Remember once again, God is not rebuking the pagan unbeliever here, he is speaking to his own covenant people. Indeed, these words should convict us at just how greatly we tolerate sin in the life of the church. We accept thieves. No, perhaps not the masked bandits who climb into the open windows of people’s homes, but how often are the people of God guilty of cheating on their taxes, stealing from a government to which God calls us to pay our taxes (Romans 13:6). How often God’s people are guilty of borrowing from one another or from the church with no intention of repaying? And how often do the people of God work to steal the joy of blessings from one another when things are going poorly! And when this happens, where are the Elders when it comes to disciplining the body? No, they are accepting of the sin.
Similarly the same can be said with adultery. And likewise, while there may not be active adultery taking place on a physical level, Jesus reminds us that if we even think with lust in our hearts about a man or a woman, then we are guilty of the sin even if we never act upon it (Matthew 5:27-30). And thus sin is committed in thought as well as deed and it applies to things that our culture considers of no consequence, things like pornography and flirtatious behavior. And again, if one turns a blind eye toward the sin, one is guilty of having a portion with them.
And then, what shall we say about the tongue? For the Christian, the tongue is for blessing, for speaking truth, and for singing praises to God with thanksgiving. We are not to be given to lies (big or small), half-truths, fowl language, slander, gossip, back-biting, or any other sort of language that tears people down — even if we say, “Bless his heart…” afterwards. That which comes out of the mouth of a person is what defiles and reveals the sinfulness of their heart (Mark 7:18-23). To adapt a phrase from a popular movie of the 1990’s, “Evil is as Evil does.”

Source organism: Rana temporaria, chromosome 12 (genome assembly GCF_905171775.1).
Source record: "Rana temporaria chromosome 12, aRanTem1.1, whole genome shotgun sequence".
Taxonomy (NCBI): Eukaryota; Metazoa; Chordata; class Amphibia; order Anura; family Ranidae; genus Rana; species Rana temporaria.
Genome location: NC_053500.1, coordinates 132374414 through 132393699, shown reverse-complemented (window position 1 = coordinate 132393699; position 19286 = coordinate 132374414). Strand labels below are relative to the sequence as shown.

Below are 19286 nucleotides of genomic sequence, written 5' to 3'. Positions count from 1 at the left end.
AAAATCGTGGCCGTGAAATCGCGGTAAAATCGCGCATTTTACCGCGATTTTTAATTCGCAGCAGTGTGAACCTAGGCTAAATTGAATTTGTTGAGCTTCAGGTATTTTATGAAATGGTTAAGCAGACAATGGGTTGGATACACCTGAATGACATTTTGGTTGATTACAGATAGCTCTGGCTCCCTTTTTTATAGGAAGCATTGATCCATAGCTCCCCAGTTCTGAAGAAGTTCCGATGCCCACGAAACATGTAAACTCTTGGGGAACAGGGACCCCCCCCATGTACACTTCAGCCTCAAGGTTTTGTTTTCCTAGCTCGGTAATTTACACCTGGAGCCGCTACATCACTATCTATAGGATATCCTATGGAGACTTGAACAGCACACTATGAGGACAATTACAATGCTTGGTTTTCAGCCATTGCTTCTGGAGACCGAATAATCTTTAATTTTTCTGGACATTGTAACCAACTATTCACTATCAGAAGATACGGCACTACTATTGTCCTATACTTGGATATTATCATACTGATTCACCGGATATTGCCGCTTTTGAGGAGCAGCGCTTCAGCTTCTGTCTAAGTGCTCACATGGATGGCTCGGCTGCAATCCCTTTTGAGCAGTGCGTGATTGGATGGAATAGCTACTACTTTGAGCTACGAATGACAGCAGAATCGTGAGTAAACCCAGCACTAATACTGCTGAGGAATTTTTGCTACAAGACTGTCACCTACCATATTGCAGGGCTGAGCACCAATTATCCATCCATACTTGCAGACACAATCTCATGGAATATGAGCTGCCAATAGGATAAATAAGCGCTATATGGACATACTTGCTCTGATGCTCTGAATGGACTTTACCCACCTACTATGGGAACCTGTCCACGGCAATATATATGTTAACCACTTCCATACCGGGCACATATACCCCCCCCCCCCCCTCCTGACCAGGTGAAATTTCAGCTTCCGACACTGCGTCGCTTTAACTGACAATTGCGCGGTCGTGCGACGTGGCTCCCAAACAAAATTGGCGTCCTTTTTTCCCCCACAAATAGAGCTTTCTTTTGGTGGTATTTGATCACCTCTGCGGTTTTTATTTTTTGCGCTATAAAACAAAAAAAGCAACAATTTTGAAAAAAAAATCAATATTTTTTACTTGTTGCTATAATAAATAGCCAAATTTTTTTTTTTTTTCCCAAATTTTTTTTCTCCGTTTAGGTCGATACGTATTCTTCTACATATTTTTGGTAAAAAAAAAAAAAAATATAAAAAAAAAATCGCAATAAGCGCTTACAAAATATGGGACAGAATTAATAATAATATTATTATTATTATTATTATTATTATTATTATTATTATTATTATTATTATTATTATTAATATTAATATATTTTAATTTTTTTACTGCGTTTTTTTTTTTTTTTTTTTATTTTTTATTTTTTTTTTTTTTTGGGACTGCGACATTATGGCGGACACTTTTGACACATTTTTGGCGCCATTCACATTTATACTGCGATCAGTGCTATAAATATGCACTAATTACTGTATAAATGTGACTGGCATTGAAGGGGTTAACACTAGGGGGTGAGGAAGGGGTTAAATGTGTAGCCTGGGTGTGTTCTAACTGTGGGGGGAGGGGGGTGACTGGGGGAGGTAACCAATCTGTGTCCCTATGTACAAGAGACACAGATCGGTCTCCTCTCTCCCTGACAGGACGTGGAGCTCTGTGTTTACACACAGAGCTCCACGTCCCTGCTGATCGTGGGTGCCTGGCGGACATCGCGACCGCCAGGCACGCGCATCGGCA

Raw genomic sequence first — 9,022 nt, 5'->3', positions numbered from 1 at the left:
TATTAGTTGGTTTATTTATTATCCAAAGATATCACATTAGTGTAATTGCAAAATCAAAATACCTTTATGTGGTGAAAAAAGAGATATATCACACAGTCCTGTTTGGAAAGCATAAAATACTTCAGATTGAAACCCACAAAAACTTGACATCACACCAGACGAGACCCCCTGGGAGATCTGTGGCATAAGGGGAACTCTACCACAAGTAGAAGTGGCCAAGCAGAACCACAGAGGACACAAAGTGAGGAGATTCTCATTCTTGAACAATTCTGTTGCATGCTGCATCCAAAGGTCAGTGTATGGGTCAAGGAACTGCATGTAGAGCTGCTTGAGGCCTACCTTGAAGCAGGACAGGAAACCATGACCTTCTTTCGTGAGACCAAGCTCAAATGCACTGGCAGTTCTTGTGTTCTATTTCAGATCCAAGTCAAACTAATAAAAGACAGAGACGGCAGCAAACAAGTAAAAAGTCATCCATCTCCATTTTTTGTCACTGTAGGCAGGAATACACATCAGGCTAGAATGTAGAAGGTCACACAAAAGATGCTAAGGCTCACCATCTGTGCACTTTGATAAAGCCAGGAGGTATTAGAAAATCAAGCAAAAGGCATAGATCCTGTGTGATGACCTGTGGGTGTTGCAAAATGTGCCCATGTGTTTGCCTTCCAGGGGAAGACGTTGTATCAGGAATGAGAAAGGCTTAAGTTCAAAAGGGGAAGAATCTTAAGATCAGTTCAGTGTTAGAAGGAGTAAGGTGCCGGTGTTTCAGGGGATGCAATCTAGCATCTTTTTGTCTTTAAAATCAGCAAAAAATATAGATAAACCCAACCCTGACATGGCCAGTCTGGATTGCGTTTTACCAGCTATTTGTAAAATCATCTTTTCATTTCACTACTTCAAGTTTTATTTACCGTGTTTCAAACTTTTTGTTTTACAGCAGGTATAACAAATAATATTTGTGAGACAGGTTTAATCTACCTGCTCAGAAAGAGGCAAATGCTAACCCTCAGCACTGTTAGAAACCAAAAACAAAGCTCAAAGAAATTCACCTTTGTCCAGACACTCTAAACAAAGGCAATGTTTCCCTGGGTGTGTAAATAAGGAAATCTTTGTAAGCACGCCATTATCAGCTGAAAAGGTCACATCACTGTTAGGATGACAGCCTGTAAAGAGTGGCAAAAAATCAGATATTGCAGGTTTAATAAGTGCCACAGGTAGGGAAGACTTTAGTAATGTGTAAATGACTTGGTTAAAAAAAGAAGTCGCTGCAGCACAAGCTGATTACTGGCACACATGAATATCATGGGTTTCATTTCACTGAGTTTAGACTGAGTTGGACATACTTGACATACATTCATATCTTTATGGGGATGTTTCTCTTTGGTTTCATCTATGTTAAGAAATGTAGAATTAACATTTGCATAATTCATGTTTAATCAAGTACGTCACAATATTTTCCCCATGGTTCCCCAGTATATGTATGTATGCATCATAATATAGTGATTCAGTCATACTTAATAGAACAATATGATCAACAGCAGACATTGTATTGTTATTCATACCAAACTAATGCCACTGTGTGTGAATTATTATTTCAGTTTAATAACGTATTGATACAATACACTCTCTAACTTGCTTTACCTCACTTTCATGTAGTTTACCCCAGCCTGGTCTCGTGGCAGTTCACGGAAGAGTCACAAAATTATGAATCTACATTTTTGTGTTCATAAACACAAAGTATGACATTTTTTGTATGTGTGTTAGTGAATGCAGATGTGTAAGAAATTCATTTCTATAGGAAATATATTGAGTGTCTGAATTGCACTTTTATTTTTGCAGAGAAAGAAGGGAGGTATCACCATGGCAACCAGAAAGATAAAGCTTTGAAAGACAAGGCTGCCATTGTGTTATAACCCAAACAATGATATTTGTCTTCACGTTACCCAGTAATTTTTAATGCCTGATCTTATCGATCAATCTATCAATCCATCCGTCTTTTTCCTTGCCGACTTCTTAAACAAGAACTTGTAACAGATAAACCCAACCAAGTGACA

The question is not whether sins like this will show themselves in the Christian church but instead, what is done with them when they do show themselves. Do the guilty repent and seek to amend their ways? If so, good. If not, do the Elders act with loving discipline to call on the body to amend their ways? If so, good. If not, be wary, you may not be in a true church. There will be ample times where there is a want of discipline; there ought never be a neglect of discipline in the church of Jesus Christ.
Some initial thoughts as to some Biblical principles that ought to shape the way Christian schools and Christian teachers order their classrooms. These thoughts are not meant as exhaustive, but instead are meant to be a Biblical foundation upon which a philosophy of Christian education can be built.
1. The interaction with students, from instruction to discipline, must be built on the principle that students bear the image of God (Genesis 1:26), and though that image was twisted and deformed as a result of the fall through the entrance of sin and death (Romans 5:12), the image of God was not lost in the fall (Genesis 9:6). Thus, a large part of the role of Christian education is that of “straightening” the fallen person—helping to restore the person in such a way that they accurately reflect the image of God. As Christ is the perfect reflection of the invisible God (Colossians 1:15), it is into the image modeled for us by Christ that we seek to direct the transformation of our students. The life and well-being of the child is seen by scripture in a special way (Psalm 127:3; Matthew 19:14; Mark 9:42). How we handle sin in the classroom as well as education in the classroom must be seen in this context, and teachers are to understand that they are to be held to a higher standard than others (James 3:1).